InjusTISS: The case against privatisation of education

By Prarthana Mitra

Student body agitations have a long history and troubling recurrence in India. The last decade has seen the country’s youth unite against campus violence, gender crimes, administrative and syllabus changes, nefarious political agendas and other instances of injustice against students. While most student-led revolutions tend to die an early death due to state intervention and administrative crackdown, they nevertheless serve as symbolic reminders for some legitimate demands that remain unfulfilled to this day.

Scholarship(s) in jeopardy

An article published by Qrius earlier this month discusses why academic research in India lags behind with a citation rank of 14 as opposed to China’s 11. Higher education in India has been in grave danger for a while. An insidious trend seems to have the best of Indian institutions by their throat, sweeping the rug from under their feet by rampantly slashing funds, seats, grants and scholarships.

After similar incidents in JNU and IIT Bombay, Tata Institute for Social Sciences (TISS) announced in February, their decision to withdraw the fee waiver offered under Government of India Post-Matric Scholarship (GoI-PMS) scheme, citing fund deficits as the reason. Hundreds of students from marginalised communities have benefitted from this scheme in the past.

The GoI-PMS scheme is the right of every SC/ST/OBC student coming from an economically marginalised family and denying it goes against the institute’s own ethos of promoting and protecting dignity, social justice, equality and human rights for all.

“Be educated, be organised, be agitated”

Following the sage words of Dalit rights icon BR Ambedkar, the students of TISS across all campuses in Hyderabad, Mumbai, Tuljapur, and Guwahati took a stand against privatisation of education and what is clearly a ploy to make education more exclusive to the privileged classes. Thus began a month-long agitation for an immediate retraction of the administration’s mandate on current GoI-PMS students to pay tuition, dining hall and hostel fees.

Since February 21, the students have remained resolute in their demand for a clear course of action for allocating financial concessions in the future, instead of cutting needy students out completely. The student body has also rallied for adequate representation of the SC, ST and OBC minorities in the administration.

The need to free education from corporate stronghold

According to sources from the organising committee, the enrolment rate from the OBC category had plummeted by 9% after financial aid for OBC students was withdrawn in 2015. The recent rule potentially targets 500 SC and ST students across all the campuses and a similar drop in the years to come.

Solidarity came pouring in from all corners of the world, including premier institutions and student unions in India, Ivy League institutes like the University of Cambridge, and even TISS’s own Teachers Association, which made it difficult to quell the voice of dissent. Politician Yogendra Yadav said on Twitter, “The struggle by students of TISS raises issues that go beyond their institution and concern constitutional guarantee of equal opportunity.”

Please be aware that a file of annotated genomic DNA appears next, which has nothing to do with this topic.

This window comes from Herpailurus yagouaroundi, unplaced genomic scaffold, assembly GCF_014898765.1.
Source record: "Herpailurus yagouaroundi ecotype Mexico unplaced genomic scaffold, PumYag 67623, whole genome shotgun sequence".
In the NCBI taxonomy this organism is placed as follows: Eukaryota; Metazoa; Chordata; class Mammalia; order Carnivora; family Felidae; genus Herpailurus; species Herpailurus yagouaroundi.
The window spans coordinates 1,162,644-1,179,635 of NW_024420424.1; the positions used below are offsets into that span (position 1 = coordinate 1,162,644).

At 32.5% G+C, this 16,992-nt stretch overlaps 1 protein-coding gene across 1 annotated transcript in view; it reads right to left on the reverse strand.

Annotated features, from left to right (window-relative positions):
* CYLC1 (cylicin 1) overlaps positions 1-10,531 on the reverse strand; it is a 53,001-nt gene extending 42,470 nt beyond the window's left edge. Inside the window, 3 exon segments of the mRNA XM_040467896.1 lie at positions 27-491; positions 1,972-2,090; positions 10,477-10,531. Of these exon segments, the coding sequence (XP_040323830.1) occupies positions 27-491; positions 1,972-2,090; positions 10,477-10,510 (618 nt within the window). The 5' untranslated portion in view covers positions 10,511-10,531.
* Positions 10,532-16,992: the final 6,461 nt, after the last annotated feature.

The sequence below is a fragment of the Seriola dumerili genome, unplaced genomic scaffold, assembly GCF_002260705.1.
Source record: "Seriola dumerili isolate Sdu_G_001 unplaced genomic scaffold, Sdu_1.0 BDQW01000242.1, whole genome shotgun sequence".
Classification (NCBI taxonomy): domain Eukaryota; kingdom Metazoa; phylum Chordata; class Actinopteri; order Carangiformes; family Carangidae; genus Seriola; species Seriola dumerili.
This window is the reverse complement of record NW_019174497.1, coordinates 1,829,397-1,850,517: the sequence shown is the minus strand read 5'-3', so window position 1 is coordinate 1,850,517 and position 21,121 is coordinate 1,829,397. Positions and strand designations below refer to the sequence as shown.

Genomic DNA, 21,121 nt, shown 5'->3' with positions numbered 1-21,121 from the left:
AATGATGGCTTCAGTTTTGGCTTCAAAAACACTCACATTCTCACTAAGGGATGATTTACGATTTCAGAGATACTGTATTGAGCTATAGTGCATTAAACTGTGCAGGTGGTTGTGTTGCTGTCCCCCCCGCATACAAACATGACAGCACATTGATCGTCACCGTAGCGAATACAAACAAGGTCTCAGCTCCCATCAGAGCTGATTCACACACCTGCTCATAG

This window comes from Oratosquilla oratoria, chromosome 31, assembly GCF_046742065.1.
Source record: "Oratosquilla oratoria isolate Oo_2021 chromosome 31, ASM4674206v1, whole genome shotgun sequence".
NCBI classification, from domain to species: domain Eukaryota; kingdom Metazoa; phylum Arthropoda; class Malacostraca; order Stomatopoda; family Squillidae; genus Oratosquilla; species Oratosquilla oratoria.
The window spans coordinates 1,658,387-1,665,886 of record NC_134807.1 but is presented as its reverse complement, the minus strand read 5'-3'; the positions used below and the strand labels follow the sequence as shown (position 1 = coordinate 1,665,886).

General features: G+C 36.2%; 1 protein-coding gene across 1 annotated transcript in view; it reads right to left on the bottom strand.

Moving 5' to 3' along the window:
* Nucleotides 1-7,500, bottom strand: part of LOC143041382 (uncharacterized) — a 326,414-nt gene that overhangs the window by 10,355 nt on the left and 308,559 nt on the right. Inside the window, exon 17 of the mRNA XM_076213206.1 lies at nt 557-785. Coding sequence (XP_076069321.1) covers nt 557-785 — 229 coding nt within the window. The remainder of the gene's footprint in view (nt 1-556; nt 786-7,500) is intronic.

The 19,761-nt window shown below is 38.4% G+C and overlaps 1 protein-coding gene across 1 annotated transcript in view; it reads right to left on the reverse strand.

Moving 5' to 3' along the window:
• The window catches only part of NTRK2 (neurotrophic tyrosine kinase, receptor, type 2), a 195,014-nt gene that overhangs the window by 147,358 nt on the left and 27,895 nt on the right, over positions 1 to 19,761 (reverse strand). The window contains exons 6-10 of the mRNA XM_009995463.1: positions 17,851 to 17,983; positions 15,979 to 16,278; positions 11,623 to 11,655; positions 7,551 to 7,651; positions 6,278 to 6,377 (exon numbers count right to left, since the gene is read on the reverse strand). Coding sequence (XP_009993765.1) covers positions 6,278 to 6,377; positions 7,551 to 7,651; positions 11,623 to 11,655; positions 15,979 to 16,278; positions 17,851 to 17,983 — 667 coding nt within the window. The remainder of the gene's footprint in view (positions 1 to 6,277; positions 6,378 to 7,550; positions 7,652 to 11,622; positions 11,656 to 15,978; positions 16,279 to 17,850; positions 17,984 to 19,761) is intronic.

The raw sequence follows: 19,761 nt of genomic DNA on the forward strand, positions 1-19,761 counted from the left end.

Course of movement despite apathy from authorities

To save the country’s premium institute of social sciences from becoming an ugly irony of itself, and to further prevent education from becoming exclusionary and elitist, the TISS Students’ Union had approached the Ministry of Social Welfare and the Ministry of Tribal Affairs but to no avail. This spurred hunger strikes, Chalo TISS movements, peaceful marches, panel discussions- inviting support from all quarters and including a strong media presence.

Amidst disagreement between factions and several general body meetings, the University Grants Commission (UGC) on March 16 released arrears worth Rs11crore to TISS Mumbai after the student agitation gained national attention.

However, the protest is far from over and students will continue to agitate until all demands are met, according to Yashwant Zagade, PhD scholar who played an active role in the movement. That includes “increasing and regularising full disbursement of the scholarship sanctioned by the MHRD, to the state governments that often fail to disburse the full amount to the students’ accounts,” he said.

The demand for an increase in the scholarship amount, by extension, demands that policymakers rethink the existing criteria for the same. “Only those SC & ST families with an income below 2.5 lacs and OBC families with an annual income of less than a lac are presently eligible for the GoI-PMS scholarship”, says Zagade which “becomes problematic for families who are struggling to raise more than one child”. The movement, therefore, has a long battle ahead, and can ideally end only when such concerns cease to plague marginalised scholars of the country.

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